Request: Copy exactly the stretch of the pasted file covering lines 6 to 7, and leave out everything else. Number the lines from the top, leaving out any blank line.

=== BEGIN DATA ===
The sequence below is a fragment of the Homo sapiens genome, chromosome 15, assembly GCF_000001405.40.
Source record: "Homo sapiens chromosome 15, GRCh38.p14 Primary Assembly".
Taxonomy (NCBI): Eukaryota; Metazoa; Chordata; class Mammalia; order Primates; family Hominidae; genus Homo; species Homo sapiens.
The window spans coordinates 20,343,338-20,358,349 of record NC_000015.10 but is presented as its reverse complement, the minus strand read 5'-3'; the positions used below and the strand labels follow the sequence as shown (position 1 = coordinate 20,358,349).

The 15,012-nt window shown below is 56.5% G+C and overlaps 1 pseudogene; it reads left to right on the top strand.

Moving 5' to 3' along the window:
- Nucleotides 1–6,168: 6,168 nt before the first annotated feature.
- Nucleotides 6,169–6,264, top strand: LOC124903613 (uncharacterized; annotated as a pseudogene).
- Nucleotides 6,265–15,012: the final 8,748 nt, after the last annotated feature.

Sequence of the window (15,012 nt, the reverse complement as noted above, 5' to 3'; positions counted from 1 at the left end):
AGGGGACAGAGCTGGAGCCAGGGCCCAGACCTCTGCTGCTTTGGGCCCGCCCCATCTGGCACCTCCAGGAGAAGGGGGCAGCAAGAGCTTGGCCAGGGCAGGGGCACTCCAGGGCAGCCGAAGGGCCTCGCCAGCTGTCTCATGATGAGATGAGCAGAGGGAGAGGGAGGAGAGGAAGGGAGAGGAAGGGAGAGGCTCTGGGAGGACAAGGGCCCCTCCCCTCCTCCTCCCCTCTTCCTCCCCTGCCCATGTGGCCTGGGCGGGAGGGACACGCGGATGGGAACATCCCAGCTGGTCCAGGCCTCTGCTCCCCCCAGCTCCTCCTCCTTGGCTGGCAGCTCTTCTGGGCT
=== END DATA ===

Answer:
Moving 5' to 3' along the window:
- Nucleotides 1–6,168: 6,168 nt before the first annotated feature.